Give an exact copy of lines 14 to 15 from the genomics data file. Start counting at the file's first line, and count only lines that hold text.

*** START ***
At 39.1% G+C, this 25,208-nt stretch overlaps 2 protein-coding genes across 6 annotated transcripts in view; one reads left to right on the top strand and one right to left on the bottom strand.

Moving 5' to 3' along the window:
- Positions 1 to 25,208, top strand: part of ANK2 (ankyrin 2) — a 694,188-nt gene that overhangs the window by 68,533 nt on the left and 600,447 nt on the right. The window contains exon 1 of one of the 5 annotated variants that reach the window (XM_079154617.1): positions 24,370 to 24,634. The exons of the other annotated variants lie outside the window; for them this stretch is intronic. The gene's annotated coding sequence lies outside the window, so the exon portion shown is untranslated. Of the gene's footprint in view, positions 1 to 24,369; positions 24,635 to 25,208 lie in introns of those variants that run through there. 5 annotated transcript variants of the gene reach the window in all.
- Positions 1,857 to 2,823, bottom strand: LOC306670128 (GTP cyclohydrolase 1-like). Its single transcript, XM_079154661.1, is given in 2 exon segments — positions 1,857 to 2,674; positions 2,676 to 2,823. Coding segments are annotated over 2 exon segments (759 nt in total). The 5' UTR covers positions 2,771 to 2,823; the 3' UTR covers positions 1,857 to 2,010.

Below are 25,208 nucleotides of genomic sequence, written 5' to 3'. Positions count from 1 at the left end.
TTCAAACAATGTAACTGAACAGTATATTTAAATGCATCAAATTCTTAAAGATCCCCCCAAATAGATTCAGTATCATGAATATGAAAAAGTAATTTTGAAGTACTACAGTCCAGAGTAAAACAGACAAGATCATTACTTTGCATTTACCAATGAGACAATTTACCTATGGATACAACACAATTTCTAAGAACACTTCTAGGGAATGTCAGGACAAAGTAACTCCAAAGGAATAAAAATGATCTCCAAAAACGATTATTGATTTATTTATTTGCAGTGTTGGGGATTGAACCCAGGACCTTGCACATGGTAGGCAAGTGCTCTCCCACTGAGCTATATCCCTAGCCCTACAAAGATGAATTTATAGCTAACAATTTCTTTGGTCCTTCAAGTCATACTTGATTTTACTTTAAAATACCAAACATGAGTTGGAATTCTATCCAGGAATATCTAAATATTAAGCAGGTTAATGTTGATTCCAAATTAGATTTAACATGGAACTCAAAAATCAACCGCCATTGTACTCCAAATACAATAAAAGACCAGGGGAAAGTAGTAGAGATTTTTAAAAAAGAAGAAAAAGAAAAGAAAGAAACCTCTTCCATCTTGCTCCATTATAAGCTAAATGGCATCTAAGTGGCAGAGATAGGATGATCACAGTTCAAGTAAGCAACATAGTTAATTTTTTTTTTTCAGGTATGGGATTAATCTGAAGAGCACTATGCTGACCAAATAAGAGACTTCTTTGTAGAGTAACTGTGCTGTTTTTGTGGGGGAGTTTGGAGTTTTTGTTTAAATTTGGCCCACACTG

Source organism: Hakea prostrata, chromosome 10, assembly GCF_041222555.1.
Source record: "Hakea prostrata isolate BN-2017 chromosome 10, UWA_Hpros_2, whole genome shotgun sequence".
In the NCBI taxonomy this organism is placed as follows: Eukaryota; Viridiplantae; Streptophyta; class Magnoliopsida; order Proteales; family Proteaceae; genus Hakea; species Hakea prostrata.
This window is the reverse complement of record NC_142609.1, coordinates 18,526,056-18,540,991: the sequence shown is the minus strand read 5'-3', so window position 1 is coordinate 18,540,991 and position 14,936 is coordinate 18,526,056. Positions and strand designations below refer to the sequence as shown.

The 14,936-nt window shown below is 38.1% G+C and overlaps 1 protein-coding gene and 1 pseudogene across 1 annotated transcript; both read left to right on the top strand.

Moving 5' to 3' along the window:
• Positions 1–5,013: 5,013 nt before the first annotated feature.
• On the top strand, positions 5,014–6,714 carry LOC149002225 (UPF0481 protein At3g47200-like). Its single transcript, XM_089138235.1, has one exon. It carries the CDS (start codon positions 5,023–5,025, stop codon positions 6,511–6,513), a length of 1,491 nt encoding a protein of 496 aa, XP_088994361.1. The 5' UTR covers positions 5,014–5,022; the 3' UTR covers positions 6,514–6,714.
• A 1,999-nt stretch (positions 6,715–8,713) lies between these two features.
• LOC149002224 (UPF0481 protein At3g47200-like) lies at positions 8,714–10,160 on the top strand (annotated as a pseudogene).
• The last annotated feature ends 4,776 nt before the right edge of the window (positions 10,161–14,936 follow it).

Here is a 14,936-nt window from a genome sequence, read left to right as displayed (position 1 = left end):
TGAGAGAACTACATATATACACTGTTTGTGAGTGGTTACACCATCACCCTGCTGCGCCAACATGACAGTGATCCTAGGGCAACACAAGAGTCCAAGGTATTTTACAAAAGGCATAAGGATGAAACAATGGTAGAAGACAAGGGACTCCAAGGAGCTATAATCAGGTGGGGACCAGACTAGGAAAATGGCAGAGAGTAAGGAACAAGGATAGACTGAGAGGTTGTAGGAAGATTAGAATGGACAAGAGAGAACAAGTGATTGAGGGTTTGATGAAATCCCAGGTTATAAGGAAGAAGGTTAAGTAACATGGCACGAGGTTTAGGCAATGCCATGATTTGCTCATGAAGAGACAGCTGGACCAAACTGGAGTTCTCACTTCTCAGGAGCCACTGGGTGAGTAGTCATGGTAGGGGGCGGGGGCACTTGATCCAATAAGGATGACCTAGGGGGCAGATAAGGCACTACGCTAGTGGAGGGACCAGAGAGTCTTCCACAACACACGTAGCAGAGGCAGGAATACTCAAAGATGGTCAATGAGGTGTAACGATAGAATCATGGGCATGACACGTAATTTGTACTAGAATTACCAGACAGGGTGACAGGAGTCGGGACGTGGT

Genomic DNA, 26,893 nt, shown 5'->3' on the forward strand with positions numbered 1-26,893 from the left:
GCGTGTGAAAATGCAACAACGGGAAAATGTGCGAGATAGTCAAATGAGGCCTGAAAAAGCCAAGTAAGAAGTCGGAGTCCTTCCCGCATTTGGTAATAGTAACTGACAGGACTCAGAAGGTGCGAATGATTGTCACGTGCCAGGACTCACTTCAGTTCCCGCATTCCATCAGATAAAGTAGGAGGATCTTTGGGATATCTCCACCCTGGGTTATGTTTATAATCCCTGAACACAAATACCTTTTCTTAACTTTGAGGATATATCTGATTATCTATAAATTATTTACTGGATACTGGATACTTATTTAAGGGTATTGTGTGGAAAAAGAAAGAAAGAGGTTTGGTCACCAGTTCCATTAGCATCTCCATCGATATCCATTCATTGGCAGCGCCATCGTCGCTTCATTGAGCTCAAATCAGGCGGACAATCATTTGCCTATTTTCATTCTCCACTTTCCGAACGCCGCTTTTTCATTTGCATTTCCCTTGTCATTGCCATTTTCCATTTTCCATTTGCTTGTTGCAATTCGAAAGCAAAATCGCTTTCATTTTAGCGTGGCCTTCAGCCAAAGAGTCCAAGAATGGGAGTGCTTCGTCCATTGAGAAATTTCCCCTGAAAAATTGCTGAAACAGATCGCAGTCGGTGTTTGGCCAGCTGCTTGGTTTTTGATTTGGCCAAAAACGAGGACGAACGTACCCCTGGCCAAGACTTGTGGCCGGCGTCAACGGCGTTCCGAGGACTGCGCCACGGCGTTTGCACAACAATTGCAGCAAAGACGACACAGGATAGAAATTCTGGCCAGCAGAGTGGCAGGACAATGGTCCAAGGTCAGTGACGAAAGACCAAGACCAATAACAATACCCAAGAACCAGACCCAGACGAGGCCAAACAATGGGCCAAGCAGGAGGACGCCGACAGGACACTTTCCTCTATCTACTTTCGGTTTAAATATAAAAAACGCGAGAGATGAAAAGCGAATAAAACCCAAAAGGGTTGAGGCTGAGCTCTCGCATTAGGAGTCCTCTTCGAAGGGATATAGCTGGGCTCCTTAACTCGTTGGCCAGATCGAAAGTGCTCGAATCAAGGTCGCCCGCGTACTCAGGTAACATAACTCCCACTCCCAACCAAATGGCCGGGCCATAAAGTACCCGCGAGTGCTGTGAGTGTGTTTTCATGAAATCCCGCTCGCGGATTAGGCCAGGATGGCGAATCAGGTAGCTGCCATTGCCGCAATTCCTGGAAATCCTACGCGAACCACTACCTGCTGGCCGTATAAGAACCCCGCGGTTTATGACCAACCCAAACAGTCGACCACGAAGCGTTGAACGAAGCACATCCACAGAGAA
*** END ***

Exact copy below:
• On the top strand, positions 5,014–6,714 carry LOC149002225 (UPF0481 protein At3g47200-like). Its single transcript, XM_089138235.1, has one exon. It carries the CDS (start codon positions 5,023–5,025, stop codon positions 6,511–6,513), a length of 1,491 nt encoding a protein of 496 aa, XP_088994361.1. The 5' UTR covers positions 5,014–5,022; the 3' UTR covers positions 6,514–6,714.
• A 1,999-nt stretch (positions 6,715–8,713) lies between these two features.